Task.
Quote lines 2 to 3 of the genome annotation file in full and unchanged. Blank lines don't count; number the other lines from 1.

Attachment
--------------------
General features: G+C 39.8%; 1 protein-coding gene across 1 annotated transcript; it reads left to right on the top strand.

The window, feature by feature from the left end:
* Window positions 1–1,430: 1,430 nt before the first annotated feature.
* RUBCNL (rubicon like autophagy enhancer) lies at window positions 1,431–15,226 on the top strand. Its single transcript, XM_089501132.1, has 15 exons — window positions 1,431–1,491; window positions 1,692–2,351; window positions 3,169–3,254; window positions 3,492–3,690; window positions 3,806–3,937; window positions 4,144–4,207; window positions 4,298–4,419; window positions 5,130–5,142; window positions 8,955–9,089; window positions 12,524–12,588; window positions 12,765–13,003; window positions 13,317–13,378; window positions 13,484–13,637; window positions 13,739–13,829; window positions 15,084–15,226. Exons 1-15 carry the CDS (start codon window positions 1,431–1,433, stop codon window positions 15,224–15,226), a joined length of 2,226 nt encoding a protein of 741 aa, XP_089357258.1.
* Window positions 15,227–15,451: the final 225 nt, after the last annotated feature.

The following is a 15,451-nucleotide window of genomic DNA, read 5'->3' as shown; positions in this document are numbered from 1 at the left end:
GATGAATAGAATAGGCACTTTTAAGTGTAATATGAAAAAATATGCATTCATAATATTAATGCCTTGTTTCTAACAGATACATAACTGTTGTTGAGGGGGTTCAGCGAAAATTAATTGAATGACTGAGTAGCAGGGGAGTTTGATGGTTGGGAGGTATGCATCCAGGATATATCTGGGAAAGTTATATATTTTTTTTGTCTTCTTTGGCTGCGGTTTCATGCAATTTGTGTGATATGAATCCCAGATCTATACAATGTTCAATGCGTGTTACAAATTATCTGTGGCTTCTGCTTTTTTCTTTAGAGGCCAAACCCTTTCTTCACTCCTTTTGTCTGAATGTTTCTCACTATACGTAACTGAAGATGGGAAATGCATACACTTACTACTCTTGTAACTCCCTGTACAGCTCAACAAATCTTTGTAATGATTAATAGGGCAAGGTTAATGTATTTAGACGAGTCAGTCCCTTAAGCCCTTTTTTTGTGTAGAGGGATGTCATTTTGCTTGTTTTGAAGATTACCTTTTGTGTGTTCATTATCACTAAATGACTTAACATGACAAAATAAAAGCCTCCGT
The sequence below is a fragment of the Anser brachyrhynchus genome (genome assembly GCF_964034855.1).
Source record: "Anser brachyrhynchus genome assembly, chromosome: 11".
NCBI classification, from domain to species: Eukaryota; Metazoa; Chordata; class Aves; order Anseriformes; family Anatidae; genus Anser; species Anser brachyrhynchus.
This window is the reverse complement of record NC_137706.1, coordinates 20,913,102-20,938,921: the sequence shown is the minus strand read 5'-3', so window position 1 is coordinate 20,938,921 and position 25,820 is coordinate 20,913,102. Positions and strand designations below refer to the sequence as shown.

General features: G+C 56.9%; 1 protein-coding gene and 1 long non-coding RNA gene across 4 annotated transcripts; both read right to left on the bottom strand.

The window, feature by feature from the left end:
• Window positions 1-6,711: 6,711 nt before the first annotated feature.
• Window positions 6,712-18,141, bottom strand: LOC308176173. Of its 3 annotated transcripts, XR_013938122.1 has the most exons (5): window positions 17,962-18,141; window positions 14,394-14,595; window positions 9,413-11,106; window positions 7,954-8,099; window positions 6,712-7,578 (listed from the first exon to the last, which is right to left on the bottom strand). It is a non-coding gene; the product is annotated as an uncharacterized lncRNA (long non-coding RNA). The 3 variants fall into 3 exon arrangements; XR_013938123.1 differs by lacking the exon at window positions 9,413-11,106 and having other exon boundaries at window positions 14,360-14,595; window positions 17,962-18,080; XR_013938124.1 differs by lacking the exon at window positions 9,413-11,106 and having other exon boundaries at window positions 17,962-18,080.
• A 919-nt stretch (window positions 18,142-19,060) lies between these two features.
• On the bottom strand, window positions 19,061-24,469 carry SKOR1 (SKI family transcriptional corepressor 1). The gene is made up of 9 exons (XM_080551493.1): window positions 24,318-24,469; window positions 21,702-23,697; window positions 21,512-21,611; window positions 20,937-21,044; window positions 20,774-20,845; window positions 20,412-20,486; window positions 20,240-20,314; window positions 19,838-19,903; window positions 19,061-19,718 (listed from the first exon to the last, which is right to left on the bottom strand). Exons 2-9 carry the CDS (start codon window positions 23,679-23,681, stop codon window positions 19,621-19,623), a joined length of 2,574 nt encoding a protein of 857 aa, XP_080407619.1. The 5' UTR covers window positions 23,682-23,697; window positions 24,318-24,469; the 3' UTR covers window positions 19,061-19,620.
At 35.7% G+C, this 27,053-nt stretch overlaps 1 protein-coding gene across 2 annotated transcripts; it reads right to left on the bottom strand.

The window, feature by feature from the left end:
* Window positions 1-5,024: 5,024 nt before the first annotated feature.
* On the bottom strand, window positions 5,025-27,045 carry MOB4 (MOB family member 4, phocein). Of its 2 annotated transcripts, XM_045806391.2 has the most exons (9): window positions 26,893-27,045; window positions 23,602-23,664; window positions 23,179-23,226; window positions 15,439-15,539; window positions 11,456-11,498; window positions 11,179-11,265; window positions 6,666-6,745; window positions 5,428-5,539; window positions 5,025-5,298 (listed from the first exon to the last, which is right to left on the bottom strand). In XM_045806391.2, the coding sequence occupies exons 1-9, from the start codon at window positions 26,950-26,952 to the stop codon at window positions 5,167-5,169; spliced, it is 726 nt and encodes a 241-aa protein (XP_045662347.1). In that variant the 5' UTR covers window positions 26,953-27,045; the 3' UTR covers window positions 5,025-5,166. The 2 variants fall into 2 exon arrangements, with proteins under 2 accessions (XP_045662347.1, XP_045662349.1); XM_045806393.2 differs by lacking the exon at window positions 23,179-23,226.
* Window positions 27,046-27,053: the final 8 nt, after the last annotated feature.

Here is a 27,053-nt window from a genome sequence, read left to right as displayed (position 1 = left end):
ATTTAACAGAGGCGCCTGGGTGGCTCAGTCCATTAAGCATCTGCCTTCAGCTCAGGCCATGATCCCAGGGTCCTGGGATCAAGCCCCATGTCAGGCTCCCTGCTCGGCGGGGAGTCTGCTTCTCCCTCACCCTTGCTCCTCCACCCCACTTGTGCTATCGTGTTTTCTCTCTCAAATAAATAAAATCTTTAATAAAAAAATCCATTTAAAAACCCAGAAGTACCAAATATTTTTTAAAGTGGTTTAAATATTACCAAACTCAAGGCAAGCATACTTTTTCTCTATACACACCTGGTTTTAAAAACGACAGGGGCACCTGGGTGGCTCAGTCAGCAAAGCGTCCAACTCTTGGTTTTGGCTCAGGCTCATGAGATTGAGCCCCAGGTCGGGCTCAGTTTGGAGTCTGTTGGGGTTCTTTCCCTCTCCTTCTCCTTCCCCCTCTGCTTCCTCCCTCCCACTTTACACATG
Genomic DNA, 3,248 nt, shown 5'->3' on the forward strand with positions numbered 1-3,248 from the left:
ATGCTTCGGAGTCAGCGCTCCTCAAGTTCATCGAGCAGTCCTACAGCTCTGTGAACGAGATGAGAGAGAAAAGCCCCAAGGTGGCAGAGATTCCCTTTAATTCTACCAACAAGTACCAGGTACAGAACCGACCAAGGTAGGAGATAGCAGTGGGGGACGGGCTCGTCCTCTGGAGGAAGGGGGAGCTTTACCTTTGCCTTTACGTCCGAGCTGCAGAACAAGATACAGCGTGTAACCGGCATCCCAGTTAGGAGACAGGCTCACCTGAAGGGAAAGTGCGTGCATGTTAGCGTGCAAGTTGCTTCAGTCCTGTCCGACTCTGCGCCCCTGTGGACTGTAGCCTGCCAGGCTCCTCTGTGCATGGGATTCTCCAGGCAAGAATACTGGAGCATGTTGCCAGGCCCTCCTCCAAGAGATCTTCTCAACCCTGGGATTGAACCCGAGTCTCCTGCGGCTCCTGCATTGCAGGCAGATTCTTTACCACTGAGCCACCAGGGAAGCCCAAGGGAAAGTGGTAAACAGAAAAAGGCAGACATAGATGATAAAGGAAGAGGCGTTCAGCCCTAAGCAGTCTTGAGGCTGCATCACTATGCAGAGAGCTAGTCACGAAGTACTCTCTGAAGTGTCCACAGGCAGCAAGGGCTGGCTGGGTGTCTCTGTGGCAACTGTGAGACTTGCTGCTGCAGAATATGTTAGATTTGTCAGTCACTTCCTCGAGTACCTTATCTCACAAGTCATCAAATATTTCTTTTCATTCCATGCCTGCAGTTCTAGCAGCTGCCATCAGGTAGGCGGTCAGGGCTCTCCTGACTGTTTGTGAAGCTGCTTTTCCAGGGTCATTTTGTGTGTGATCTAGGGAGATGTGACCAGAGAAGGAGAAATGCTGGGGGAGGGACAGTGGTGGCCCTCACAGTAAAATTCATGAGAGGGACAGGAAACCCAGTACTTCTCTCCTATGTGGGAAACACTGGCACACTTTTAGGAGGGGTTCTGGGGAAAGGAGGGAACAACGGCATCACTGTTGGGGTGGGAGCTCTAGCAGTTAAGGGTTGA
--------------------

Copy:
The window, feature by feature from the left end:
* Window positions 1–1,430: 1,430 nt before the first annotated feature.